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Reassuring Mush about a Pointless Purgatory
on April 18, 2006
I read this because it was strongly urged upon my by a friend. It was a quick and painless read, but a waste of time. I will try to avoid spoilers.
It is about a saintly old codger named Eddie, who in the opening chapter dies heroically at the age of 83 attempting to save a child's life. (This, BTW, is exactly how I would like to die -- heroically, at the age of 83). He finds himself in a sort of afterlife, where he must meet five former mortals (all in some way connected to his earthly life) who will explain his past life to him, so that he can understand it better. Evidently, this routine of the five-explainers is something that every departed soul must endure (hence the title seemingly addressed to the generic reader), but it is a different five for everyone. Why it should always be five -- no more and no less --is apparently just an arbitrary decision of the author.
These five heavenly explainers serve as a framing device through wich the author tells us the story of Eddie's life, while still incorporating elements of Eddie's story that Eddie could not have known while alive. The revelations are often painful to Eddie. But apart from its usefulness as a non-linear storytelling device, it is hard to see the point of the purgatory that Eddie must endure, or of the phony wisdom that the explainers occasionally expound.
The overall lesson and theme is that everything is connected, and (in particular) that there were connections in Eddie's life that he was unaware of while alive. He learns, for instance, that his acts have, unbeknownst to him, caused tragedy for others, and that certain of his own fortunes and misfortunes were inextricably connected to each other. (Such latter revelations apparently make it easier for him to accept his misfortunes, but why it should matter now that he has reached the afterlife and his misfortunes are history is unclear). But the author states this connectedness lesson so broadly that it rings false. It may be true, ultimately, that all things are connected. But the universe is a vast and complex place, and (except by coincidence) everything cannot be connected in a way that a mere mortal will find meaningful.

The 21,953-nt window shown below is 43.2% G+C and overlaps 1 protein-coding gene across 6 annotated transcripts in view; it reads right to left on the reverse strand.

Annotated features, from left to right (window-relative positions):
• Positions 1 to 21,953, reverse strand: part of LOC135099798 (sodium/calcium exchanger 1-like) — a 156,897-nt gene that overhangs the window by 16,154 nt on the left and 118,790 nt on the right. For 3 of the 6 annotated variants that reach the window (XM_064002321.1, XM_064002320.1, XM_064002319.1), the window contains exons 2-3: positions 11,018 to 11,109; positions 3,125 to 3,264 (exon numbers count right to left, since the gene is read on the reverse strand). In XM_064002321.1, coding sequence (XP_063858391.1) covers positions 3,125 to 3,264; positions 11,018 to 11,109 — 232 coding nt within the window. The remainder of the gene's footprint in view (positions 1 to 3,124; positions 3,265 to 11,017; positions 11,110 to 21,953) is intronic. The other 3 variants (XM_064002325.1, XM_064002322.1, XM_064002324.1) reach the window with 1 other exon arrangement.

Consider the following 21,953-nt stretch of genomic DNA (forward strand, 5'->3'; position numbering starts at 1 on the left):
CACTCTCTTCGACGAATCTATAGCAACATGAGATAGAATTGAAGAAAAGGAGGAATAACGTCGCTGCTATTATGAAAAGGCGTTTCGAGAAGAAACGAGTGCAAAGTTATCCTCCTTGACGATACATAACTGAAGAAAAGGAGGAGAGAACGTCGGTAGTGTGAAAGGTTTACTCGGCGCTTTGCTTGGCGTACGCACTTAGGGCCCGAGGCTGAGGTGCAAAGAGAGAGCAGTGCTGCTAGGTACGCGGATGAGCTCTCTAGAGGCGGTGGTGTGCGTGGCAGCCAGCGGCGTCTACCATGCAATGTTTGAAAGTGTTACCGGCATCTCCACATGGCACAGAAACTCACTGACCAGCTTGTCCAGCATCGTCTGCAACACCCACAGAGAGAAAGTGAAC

Although the goal of Eddie's purgatory is a sort of enlightenment for Eddie, it does not seem to involve or require any kind of moral growth. As far as we can tell, Eddie never seems to actually done anything that the author regards as immoral. Eddie seemingly is not required to repent of anything, merely to understand. Even the tragedies Eddie learns he has unwittingly caused were not caused by any wrongdoing by Eddie, or, if his behavior was immoral, the author fails to make this clear or explain the moral rules on which his judgment was based. Indeed, it seemed to me rather unjust of these explainers to cause Eddie emotional pain by confronting him with tragedies he accidentally "caused" in the course of behavior that was not inherently wrong, and of which he is unaware until now. So even to the extent that they do inflict repentance and remorse on him (if that is the point) they are applying a skewed moral code in which right and wrong are judged on the basis of twists of fate and accidental consequences.
Although Eddie seems quite the saint and martyr, as far as we can tell, this has nothing to do with his arrival in Heaven. The author heavily implies that happened to him will happen to us all. Five people will explain things to us, we will then understand why our miserable lives had to be the way they were, then (apparently) we will find eternal happiness. This is very reassuring fantasy, and perhaps explains the books popularity. But it is not morally challenging, and it is not deep.
On the other hand, as relates to this life, the message seems potentially depressing and fatalistic. The moral can be read as "be satisfied with all your miseries, because they are a secret punishment for misdeeds you don't even know about."
If you want a far more insightful and morally relevant purgatory-explain-your-life tale (though one which literally takes place on Earth) try TIL WE HAVE FACES by CS Lewis.